PCOS – how it affects

Earlier this month I wrote a post on the facts of PCOS. This post will be about the affect it has had, or it has, on other people.


My experience with PCOS has been quite short in a way, but looking back from during diagnosis and afterwards, I think in a way it has been a lengthy one too. Ever since I started my periods they have been horrendous – heavy, long, never knowing when they were going to start/end. At school I was put on tablets because they were so heavy, but they made me sick so I stopped taking them. And then I went on the contraceptive pill about aged 13, which kind of regulated them and made them not so bad. Then, when I stopped taking it around aged 18 (in 2005), the troubles started again. Mainly irregular periods & very quick weight gain, which I also found very hard to lose so just gave up when I tried (also some excess hair and acne). Then when we decided in 2008 that we would start trying to conceive in the January of 2009, this is when I noticed my periods were worse than ever, not knowing when my next was going to arrive, then when it did lasting for weeks and weeks and weeks, until I finally went to the doctor each time to get norithisterone to stop it. And then many of my readers will know that clomid worked for me in helping to conceive. That’s as far as I will go regarding that, as the rest of my history is here. So, looking back, I’m pretty sure there was something wrong with me before starting the pill, most likely a mild form of PCOS, and the pill made the symptoms worse?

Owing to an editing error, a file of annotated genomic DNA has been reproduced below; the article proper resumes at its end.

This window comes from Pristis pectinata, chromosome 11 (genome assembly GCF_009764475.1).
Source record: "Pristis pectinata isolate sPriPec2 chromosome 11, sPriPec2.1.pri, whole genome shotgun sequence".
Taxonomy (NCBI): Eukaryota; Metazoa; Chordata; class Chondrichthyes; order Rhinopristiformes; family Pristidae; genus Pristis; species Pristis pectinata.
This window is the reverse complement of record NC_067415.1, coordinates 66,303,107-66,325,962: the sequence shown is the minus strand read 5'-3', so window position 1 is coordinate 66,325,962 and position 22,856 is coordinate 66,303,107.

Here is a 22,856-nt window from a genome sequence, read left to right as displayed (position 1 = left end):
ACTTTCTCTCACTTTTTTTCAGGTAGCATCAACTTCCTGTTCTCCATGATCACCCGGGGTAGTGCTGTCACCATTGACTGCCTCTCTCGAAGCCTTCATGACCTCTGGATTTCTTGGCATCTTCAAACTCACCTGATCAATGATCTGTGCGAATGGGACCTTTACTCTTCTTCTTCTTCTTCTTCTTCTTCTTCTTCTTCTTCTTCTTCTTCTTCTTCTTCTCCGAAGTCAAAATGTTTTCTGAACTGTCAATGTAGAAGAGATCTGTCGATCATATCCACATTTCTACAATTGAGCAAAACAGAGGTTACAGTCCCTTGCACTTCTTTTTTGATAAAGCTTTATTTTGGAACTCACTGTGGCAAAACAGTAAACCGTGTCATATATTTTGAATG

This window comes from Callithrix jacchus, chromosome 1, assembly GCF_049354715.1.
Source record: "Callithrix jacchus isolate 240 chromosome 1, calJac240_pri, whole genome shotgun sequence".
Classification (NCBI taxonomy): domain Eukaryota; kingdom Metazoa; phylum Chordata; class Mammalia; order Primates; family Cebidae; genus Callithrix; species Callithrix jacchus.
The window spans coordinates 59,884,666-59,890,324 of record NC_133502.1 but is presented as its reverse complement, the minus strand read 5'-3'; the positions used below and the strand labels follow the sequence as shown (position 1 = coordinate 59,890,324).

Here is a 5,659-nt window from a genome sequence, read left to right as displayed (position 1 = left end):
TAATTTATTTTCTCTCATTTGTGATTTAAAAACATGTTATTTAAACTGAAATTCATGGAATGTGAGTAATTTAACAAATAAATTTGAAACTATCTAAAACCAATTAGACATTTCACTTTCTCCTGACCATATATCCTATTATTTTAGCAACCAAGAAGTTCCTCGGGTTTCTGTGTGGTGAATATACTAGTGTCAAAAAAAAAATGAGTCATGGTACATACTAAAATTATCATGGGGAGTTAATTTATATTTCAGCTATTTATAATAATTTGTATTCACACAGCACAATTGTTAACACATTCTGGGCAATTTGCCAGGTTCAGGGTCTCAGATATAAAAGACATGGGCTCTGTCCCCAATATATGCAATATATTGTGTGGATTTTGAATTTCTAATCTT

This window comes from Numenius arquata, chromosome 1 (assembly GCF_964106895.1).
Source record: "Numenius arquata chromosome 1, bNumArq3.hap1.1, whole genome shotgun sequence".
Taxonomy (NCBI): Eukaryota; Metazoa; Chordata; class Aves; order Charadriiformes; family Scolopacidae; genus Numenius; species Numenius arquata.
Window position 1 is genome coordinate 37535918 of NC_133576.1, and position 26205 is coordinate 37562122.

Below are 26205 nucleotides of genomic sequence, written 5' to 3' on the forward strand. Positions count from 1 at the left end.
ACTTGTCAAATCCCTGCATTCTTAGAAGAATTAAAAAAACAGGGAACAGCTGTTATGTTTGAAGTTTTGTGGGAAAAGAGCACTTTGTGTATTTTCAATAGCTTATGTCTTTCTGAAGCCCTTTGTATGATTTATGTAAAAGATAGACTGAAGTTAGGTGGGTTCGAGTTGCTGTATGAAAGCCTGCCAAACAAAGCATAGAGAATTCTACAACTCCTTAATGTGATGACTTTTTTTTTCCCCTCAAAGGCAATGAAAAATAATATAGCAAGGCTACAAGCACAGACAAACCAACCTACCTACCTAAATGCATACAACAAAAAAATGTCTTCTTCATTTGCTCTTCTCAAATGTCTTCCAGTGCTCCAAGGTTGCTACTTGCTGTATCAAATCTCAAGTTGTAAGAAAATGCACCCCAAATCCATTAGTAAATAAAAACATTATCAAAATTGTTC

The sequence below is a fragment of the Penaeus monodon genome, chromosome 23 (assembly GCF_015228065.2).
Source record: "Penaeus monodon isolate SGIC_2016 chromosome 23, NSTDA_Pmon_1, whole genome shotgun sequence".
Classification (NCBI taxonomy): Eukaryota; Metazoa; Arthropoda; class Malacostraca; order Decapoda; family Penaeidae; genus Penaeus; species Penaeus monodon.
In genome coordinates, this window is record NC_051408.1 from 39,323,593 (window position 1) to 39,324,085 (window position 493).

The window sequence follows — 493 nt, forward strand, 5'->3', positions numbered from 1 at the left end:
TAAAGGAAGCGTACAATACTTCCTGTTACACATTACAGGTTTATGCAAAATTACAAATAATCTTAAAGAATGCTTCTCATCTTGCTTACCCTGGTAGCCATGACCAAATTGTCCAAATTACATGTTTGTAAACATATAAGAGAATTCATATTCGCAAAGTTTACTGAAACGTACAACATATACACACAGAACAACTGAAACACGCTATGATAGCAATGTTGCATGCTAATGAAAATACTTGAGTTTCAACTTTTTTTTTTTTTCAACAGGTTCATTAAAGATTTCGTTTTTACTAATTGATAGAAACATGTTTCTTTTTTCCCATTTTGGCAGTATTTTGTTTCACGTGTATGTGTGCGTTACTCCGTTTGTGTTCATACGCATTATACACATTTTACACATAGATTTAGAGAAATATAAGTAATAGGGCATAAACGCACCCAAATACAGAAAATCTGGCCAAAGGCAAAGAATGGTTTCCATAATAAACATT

B’s experience


“When I was told at 19 I had PCOS it totally destroyed my confidence. I knew little about it, but thought that it was just my periods that were messed up. I didn’t know about my hair falling out by handfuls, the huge weight gain and the awful mood swings I get. It’s an invisible disease and no one can understand how it controls a lot of your health (I also suffer from insulin resistance due to PCOS). All of these came to second to when I was told I could never have children. Got everything they crossed the come out with a better treatment for PCOS than metformin”


N’s experience


I know I should go to the GP and talk about it and my infertility but I’m instead hiding away about it, because if it just doesn’t happen I can just say it’s one of those things, we never even went to the GP or anything. But if I go through the tests and the clomid and it still doesn’t happen, there’s just no hope left”


I briefly mentioned about metformin in my previous post about PCOS, which is a drug used to help with weight and regulation of periods/ovulation. There are mixed opinions from users of metformin. One reader (M) says “Metformin actually works and is very effective with PCOS… I had not seen one single AF for a whole year and when I started taking it I lost 12 kilos and I got my AF back”. Another user (L) debated this saying “I’m thinking along the lines that metformin doesn’t always work, I’ve been on it for 6 months now and I haven’t seen AF since”. Both of these readers also mentioned about how they have suffered from depression, as well as a lot of other ladies that I know of who suffer from PCOS.


So, we can see that the physical effects it has on an individual, can vary from person to person, but many emotions remain the same across the board. 

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